Mistletoes are a diverse group of parasitic plants with a worldwide distribution. The hemiparasitic growth form is critical to understanding their biology, buffering variation in resource availability that constrains the distribution and growth of most plants. This is manifested in many aspects of mistletoe life history, including extended phenologies, abundant and high-quality fruits and nectar, and few chemical or structural defenses. Most mistletoe species rely on animals for both pollination and fruit dispersal, and this leads to a broad range of mistletoe-animal interactions. In this review, I summarize research on mistletoe biology and synthesize results from studies of mistletoe-animal interactions. I consolidate records of mistletoe-vertebrate interactions, incorporating species from 97 vertebrate families recorded as consuming mistletoe and from 50 using mistletoe as nesting sites. There is widespread support for regarding mistletoe as a keystone resource, and all quantitative data are consistent with mistletoe functioning as a determinant of alpha diversity. Manipulative experiments are highlighted as a key priority, and six explicit predictions are provided to guide future experimental research.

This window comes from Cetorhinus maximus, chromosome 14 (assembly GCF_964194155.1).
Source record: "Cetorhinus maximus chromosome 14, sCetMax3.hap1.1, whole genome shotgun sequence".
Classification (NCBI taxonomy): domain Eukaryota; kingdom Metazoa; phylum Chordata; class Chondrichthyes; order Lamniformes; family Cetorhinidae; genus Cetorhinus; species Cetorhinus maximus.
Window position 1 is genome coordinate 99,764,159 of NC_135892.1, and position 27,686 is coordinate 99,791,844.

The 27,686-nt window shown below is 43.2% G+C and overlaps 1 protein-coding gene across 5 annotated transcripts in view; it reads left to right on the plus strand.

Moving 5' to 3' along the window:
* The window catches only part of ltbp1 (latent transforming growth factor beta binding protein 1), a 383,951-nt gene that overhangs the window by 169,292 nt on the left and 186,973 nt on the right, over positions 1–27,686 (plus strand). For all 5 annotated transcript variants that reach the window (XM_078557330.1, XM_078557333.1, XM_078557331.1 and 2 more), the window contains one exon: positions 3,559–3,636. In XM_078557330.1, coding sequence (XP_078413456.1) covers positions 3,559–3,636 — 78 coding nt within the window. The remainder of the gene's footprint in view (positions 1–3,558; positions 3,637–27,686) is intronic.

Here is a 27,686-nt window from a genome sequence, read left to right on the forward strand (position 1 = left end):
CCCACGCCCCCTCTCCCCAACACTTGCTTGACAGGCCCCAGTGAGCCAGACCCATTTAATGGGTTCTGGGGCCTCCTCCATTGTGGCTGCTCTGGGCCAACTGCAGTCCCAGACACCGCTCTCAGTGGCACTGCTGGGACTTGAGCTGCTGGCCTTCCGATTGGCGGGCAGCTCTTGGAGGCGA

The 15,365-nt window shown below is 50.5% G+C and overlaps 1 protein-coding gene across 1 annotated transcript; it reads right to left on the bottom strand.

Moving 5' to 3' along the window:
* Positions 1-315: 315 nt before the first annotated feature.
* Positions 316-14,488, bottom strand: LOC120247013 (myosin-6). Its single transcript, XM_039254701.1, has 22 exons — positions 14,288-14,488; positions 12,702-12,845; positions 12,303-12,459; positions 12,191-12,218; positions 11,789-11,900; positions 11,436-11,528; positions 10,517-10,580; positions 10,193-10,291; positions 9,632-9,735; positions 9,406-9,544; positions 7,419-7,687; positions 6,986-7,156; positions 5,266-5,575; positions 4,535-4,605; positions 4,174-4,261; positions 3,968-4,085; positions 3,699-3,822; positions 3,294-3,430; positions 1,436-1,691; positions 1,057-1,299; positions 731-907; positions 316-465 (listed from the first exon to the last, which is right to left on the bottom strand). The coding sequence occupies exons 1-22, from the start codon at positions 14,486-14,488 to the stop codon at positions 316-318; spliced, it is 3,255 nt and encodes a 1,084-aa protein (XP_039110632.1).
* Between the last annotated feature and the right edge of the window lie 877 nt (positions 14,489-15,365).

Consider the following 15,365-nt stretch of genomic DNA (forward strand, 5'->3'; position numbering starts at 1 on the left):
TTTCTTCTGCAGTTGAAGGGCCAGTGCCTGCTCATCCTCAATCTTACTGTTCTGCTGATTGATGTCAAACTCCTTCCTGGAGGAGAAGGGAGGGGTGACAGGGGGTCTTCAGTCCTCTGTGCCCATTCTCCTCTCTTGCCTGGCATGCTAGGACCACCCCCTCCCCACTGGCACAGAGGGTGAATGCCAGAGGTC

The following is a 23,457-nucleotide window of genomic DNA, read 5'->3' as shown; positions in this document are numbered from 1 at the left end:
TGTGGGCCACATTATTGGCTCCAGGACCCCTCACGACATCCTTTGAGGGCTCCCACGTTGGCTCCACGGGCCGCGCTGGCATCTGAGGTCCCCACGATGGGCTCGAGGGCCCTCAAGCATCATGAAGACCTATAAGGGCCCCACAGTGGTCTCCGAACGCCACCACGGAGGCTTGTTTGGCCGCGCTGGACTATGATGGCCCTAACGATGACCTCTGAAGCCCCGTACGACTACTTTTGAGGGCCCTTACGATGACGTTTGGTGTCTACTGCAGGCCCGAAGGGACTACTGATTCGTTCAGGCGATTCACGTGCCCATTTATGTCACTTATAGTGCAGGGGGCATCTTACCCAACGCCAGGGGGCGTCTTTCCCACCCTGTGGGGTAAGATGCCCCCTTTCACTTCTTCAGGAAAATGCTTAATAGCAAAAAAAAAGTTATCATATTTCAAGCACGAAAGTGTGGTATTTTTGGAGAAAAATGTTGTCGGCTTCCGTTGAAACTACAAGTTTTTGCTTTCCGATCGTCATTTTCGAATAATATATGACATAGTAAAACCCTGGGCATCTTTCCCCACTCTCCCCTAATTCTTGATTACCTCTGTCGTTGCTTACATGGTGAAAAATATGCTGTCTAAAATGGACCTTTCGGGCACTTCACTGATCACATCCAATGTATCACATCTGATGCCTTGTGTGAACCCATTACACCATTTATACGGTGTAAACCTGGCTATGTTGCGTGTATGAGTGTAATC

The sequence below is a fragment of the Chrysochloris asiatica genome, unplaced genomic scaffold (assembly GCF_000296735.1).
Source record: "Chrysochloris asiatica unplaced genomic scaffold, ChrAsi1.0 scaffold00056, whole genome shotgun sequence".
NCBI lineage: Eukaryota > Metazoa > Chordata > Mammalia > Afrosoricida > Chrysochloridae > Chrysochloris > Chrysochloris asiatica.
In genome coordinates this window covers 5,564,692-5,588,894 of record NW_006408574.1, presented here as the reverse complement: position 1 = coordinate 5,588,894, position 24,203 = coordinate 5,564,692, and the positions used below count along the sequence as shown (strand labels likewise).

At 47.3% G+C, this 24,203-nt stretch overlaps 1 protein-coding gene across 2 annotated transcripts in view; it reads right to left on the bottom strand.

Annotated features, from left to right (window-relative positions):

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     From a letter to Asa Gray by Charles Darwin, 1857.


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  • Article Type: Review Article
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